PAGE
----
Fairness in scholarly writing: Examining the professional distance and personal involvement trade-off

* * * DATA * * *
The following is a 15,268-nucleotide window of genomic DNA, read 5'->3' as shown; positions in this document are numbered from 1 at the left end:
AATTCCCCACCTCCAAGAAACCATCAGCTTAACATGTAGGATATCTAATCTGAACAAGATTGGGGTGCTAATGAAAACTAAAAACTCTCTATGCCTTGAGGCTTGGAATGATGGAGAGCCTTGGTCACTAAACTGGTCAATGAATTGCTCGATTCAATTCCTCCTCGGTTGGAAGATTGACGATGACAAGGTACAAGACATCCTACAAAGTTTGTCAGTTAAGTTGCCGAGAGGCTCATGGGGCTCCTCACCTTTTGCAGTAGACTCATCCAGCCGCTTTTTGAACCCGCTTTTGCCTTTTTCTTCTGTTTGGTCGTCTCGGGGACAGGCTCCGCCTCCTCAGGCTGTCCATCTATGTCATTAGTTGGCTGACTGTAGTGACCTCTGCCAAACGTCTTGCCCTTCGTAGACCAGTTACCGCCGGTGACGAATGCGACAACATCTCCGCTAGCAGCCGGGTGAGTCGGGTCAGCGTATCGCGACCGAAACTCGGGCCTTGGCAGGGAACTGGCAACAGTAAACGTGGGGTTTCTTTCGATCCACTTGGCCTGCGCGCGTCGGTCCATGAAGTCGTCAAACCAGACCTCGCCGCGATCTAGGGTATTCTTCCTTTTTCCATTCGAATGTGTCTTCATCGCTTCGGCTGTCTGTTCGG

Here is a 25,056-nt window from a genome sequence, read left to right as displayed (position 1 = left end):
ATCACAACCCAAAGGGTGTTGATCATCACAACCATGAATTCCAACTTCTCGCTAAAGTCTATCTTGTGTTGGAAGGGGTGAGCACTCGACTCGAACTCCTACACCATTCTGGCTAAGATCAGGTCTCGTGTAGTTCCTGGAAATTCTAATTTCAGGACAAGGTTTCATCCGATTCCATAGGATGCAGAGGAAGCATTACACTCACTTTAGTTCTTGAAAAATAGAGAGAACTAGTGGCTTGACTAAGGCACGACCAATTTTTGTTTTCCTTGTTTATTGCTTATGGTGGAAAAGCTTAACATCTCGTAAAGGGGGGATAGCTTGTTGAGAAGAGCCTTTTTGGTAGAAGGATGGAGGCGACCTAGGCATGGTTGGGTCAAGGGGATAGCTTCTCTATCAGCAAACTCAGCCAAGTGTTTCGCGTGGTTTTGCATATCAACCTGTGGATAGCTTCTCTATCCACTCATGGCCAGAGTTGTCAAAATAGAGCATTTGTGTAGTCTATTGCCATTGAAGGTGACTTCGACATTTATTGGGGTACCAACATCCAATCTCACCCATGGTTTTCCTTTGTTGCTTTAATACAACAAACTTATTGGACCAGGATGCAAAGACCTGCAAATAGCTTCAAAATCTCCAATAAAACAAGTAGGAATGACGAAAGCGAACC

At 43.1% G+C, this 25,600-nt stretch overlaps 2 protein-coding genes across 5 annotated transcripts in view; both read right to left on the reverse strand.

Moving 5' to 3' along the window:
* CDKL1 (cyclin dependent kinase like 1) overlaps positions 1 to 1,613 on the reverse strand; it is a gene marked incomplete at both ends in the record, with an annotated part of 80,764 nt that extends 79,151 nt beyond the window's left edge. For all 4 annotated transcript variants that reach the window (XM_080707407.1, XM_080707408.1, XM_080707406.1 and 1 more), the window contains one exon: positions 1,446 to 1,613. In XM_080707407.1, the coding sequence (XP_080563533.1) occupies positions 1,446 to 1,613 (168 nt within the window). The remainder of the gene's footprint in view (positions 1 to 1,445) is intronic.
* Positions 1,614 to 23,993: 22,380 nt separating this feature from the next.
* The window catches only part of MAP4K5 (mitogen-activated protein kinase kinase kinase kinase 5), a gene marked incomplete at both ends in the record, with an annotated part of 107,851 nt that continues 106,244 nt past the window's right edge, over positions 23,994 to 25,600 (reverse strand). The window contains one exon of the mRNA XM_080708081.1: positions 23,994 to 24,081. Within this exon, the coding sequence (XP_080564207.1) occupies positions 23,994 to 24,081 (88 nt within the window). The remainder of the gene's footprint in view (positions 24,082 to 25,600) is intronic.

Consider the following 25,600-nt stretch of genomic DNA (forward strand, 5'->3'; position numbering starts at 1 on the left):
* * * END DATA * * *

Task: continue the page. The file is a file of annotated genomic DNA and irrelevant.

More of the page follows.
In management studies, several scholars have proposed that the ideal of professional disinterestedness is questionable as it either prevents scholars from engaging with matters of joint concern that are important for social and economic welfare (Tihanyi, 2020), or because it invites scholars to act under the veneer that their personal interest and concerns are strictly contained during the field work and the writing of scholarly papers (Anteby, 2013; Langley and Klag, 2017). That is, scholar either commit time and resources to research that are of merely of theoretical interest (Hambrick, 2007), or they fail to productively handle the paradox of “professional distance and personal involvement” (Anteby, 2013: 1278). These scholarly concerns regarding how institutional conditions and social norms effectively shape scholarly research agendas need to be understood against the preference for justice as fairness (Rawls, 1971) and the epistemic ideal of objectivity in scholarly accounts derived therefrom. If scholars are instructed to increasingly recognize their “personal involvement” in both emotional terms in and practical ways when the scholarly paper is being written, then certain key terms being part of the epistemological framework, normatively structuring scholarly writing, need to be critically examined. For instance, the concept of objectivity, widely endorsed as an epistemic ideal at the same time as it is repeatedly remarked that at least what is called mechanical objectivity (Porter, 1995; Cambrioso, Keating, Schlich and Weisz, 2006; Weiss and Huault, 2016) is an unattainable goals in the social sciences, need to be reformulated so that the authority of scholarly writing can be maintained on basis of a novel set of epistemic standards. The purpose of this paper is to critically examine the concept of objectivity and to fashion a more accurate complementary term being better aligned with the newly recognized quality of the value of personal involvement in scholarly research. In order to formulate a more useful notion that replace the concept of objectivity, a series of concepts such as justice, fairness, judgment, and writing—with writing being the end-point of the sequentially divided scholarly research process—need to be assessed and compared. The paper concludes that to deal with the professional distance and personal involvement paradox, core elements of the scholarly research process need to be revised and modified, or else the acclaim of e.g., personal involvement as a scholarly virtue is made in principle but not in substance. Some implications for the revised view of how objectivity, honoring the principle of justice as fairness as scholarly accounts portray things as they actually happened or occurred, are discussed, and management studies scholars are instructed regarding how to balance personal involvement and the preservation of scholarly authority in an interpretative research tradition.